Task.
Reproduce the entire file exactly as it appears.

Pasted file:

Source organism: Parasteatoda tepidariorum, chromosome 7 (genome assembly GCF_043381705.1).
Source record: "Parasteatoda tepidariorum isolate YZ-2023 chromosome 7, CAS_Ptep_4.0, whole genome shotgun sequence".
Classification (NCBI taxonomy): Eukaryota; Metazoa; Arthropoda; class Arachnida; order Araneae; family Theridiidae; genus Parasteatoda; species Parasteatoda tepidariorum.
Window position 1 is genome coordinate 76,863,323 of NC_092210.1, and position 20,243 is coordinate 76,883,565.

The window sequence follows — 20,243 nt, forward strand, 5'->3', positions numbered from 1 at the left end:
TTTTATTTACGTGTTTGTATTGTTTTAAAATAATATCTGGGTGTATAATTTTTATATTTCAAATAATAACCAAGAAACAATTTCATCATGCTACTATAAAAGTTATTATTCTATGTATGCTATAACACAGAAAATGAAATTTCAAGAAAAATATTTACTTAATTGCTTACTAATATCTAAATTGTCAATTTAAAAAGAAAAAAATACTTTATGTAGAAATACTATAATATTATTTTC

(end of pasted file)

Source organism: Parasteatoda tepidariorum, chromosome 7 (genome assembly GCF_043381705.1).
Source record: "Parasteatoda tepidariorum isolate YZ-2023 chromosome 7, CAS_Ptep_4.0, whole genome shotgun sequence".
Classification (NCBI taxonomy): Eukaryota; Metazoa; Arthropoda; class Arachnida; order Araneae; family Theridiidae; genus Parasteatoda; species Parasteatoda tepidariorum.
Window position 1 is genome coordinate 76,863,323 of NC_092210.1, and position 20,243 is coordinate 76,883,565.

The window sequence follows — 20,243 nt, forward strand, 5'->3', positions numbered from 1 at the left end:
TTTTATTTACGTGTTTGTATTGTTTTAAAATAATATCTGGGTGTATAATTTTTATATTTCAAATAATAACCAAGAAACAATTTCATCATGCTACTATAAAAGTTATTATTCTATGTATGCTATAACACAGAAAATGAAATTTCAAGAAAAATATTTACTTAATTGCTTACTAATATCTAAATTGTCAATTTAAAAAGAAAAAAATACTTTATGTAGAAATACTATAATATTATTTTC